Doctors, Lawyers, and Businessmen in Politics
I’m teaching my annual course on Research Methodology this semester, which probably sounds as dull as dirt to most people. What I do with the course, however, is not simply teach students where to look things up, but rather how to think critically (as well as I understand such a subjective term). This requires getting the students to unlearn a lot of what they learned about how to think and write. Mostly, they’ve learned a very lawyerly approach to knowledge in which all facts are somewhat subjective, cherry-picked quotations from authoritative “experts” make for good evidence, and making a convincing argument is more important than how the argument was derived in the first place (admittedly, this blog does those things as well). Most students leave college having learned this argument-in-search-of-evidence approach to thinking and learning, which is probably why some evidence suggests that higher education is not very good at teaching critical thinking. Some of those students will go on to be future leaders.
I, like many people, do not have the impression that most of our current leaders and would-be leaders are particularly good at thinking critically about the issues of the day. As it stands now, Donald Trump and Ben Carson lead the Republican field by a relatively large margin in polls, while Hillary Clinton holds a large lead over her only other viable competitor. Donald Trump may be seen as a consummate outsider and Clinton as a consummate insider, but their backgrounds in law and business are shared by about half of Congress. Carson, on the other hand, is one of a relatively small minority of doctors in Congress, who only make up approximately 5% of the combined House and Senate. It is worth asking, however, what being a businessman, doctor, or lawyer really brings to the table intellectually when it comes to whether these are the best backgrounds for our leaders.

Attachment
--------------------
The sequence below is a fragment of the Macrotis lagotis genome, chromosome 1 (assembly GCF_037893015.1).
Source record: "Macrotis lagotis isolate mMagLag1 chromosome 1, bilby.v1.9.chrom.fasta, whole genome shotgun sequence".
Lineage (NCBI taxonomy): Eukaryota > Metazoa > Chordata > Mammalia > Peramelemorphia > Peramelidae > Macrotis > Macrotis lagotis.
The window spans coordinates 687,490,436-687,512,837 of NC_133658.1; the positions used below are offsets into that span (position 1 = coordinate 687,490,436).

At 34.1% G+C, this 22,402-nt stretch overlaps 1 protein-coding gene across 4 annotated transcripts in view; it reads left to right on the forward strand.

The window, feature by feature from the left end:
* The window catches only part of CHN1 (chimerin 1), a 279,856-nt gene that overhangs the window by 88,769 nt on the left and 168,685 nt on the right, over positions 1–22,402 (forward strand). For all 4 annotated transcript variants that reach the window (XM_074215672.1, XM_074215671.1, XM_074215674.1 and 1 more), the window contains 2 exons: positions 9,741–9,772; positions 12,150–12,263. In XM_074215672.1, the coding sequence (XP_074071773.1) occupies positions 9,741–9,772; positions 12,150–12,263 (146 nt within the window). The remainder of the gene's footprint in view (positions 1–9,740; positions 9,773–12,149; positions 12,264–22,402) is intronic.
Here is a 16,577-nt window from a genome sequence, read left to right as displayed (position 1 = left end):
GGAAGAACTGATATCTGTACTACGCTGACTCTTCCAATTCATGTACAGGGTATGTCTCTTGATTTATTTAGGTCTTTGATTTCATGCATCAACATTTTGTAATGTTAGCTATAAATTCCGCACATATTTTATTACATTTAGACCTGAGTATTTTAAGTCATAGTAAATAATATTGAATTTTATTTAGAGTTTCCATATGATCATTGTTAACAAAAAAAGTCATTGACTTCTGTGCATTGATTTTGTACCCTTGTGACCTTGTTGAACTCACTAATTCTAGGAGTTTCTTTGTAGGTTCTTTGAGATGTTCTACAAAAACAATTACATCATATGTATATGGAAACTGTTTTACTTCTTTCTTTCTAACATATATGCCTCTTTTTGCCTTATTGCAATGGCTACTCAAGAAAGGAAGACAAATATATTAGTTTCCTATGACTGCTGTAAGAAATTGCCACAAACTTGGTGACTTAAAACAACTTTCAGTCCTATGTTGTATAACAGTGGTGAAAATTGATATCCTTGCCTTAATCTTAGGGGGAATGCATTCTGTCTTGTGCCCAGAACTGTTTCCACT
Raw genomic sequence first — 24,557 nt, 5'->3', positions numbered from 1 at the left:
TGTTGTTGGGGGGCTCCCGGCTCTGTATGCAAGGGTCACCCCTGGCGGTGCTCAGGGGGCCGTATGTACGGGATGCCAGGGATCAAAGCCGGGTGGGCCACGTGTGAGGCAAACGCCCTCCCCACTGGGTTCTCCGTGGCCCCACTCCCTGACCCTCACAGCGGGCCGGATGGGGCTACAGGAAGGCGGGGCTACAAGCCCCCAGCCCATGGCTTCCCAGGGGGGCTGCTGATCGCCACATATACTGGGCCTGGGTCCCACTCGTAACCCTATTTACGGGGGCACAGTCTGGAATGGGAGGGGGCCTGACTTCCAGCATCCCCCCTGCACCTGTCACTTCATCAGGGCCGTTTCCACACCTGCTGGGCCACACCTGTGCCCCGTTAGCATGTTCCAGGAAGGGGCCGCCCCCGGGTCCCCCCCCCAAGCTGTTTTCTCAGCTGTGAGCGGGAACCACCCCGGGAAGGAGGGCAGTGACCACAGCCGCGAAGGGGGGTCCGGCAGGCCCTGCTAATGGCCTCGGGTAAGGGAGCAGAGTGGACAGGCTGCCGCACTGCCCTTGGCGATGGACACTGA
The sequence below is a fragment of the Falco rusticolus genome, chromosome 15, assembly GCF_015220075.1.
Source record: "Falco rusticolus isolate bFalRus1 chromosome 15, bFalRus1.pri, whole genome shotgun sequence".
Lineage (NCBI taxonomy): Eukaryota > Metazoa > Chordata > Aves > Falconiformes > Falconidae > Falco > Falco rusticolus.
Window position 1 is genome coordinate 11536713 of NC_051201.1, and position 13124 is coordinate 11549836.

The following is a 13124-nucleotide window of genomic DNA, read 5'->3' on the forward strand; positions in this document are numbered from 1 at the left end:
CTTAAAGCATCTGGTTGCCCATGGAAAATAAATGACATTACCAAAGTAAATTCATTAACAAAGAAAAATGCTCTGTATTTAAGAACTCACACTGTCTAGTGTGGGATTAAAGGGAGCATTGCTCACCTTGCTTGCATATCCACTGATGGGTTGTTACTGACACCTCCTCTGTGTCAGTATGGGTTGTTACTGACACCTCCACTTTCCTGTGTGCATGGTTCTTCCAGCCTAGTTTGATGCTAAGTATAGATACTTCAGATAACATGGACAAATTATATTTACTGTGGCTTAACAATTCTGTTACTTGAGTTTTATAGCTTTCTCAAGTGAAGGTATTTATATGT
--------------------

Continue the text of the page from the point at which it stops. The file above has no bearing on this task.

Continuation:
Let’s start with the businessman. If you’re reading this blog, Donald Trump likely comes across to you as laughable, cringe-worthy, or somewhere in between. However, many people who support Trump would cite his experience in running businesses as a reasonable qualification for running a country. Aside from the question of whether Trump was actually a good businessman, would being one qualify someone to run the country. Perhaps when it comes to interpersonal skills the answer might be yes. However, if the question is whether business leaders necessarily understand macro-economics, the answer is clearly no. For a detailed explanation of why a company is not a country click here , but a lot of what it gets down to is that, as we witnessed in 2008, what might be in the individual self-interest of companies can turn out to be collectively disastrous. The problem, however, is not simply that Trump’s business experience would not necessarily translate into economic success. When he boasts that he will be “the greatest jobs President God has ever created,”, it’s not clear that Trump himself understands the limits of his background.